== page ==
I was recently alarmed to see a modest-sized house in my neighborhood demolished to make way for a much larger residence that straddles two lots. I shouldn’t have been surprised to see that house knocked down: it was a two-bedroom, one-bathroom home built during the Great Depression taking up space in a wealthy suburb, and the real estate market won’t stand for that. The little house’s demolition fits with a nationwide pattern: older suburbs are turning over. [More]
Are the disconnected cul-de-sacs so popular in suburban development actually strangling their communities?
The awesome narrative non-fiction writer Lee Sandlin has posted online for the first time ever his 54-page 1984 essay “The Road To Nowhere – On Suburbia, the Interstates, and the National Defense: A Confession.” It’s full of little gems like how interstates plowing through poor neighborhoods were justified in part because their increased light would reduce crime and their concrete barriers would serve as excellent firebreaks in the event of nuclear war.
The Road to Nowhere [Lee Sandlin]
If your priorities are in line with that of Money magazine and are looking to move, you’ll be glad to know that they have once again put together a list of the best places to call home in all of these United States. This year, Money set out to find “small towns across the country-those with populations of 8,500 to 50,000-where jobs are available, crime is low, schools are top-notch and housing is affordable.” Sounds dreamy. The top 10 inside.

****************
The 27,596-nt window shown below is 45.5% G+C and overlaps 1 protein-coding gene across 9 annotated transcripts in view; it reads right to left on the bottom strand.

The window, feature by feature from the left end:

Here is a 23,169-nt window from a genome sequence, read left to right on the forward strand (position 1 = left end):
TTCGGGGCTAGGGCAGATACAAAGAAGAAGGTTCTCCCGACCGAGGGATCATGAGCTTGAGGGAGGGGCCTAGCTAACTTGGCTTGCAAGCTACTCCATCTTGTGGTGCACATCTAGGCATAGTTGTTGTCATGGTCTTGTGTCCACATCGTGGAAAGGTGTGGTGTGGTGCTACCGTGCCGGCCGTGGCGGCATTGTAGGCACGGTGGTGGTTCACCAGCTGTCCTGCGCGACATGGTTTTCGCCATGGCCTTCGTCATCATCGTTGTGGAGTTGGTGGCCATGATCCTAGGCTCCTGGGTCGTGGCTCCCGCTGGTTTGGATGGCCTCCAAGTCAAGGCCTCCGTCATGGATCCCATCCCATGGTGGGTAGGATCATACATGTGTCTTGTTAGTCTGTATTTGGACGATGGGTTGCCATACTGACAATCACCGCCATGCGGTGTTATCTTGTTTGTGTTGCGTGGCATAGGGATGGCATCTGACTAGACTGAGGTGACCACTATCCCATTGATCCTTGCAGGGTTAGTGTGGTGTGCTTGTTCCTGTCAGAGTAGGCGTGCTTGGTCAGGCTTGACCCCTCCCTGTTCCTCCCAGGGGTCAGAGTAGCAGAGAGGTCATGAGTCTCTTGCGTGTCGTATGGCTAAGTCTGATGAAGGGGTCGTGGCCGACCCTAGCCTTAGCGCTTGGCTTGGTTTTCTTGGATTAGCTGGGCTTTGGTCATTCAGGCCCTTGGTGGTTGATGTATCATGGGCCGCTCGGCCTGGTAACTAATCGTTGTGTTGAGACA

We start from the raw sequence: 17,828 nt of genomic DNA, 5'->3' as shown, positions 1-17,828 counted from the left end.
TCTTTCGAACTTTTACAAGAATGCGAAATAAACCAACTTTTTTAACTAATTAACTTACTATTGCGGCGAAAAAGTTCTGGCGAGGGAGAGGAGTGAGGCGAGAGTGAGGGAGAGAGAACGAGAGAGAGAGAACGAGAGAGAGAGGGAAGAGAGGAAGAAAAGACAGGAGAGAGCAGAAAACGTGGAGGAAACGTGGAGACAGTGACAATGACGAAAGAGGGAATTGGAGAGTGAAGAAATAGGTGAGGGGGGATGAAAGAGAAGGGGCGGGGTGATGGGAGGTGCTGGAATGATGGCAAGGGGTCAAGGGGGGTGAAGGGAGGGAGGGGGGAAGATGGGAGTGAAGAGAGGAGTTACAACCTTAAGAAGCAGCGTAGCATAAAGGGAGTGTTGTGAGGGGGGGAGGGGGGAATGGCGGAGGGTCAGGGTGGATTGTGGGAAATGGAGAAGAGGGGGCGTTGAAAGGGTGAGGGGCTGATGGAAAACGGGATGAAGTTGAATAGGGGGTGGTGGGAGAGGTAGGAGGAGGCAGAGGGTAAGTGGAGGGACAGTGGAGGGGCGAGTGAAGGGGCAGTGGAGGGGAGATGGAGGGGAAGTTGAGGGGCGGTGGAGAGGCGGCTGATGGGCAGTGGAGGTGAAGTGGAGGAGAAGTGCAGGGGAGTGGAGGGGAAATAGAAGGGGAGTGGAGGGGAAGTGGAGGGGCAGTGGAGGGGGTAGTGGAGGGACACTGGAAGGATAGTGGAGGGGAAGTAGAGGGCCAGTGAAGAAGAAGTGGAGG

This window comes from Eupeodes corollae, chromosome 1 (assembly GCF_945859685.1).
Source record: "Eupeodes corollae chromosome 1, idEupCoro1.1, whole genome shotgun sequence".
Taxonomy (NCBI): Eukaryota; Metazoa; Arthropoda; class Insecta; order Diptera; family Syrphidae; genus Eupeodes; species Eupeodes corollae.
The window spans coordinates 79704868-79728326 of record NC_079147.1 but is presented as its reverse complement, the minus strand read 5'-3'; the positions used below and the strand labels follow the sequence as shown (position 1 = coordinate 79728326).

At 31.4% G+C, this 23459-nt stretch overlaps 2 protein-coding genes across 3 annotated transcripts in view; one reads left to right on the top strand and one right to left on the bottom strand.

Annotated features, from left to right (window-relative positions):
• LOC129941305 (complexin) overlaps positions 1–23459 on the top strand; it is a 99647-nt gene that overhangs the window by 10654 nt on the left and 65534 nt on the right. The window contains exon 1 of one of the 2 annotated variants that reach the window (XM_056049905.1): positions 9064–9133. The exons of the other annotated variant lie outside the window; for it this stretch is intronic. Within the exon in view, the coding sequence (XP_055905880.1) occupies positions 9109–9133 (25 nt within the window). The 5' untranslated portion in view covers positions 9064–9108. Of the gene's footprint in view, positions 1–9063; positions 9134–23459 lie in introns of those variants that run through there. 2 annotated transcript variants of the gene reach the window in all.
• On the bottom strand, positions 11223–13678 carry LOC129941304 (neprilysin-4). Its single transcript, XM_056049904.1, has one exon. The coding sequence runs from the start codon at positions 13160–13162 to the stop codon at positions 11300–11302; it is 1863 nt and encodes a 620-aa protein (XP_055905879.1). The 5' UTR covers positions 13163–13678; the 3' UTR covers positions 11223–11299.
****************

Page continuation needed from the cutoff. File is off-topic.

At Windy Ridge, a recently built starter-home development seven miles northwest of Charlotte, North Carolina, 81 of the community’s 132 small, vinyl-sided houses were in foreclosure as of late last year. Vandals have kicked in doors and stripped the copper wire from vacant houses; drug users and homeless people have furtively moved in. In December, after a stray bullet blasted through her son’s bedroom and into her own, Laurie Talbot, who’d moved to Windy Ridge from New York in 2005, told The Charlotte Observer, “I thought I’d bought a home in Pleasantville. I never imagined in my wildest dreams that stuff like this would happen.”
U.S. strip malls vacancies are up to a 5 1/2 year high of 7.4%, ripples of the sub-prime meltdown. [WSJ]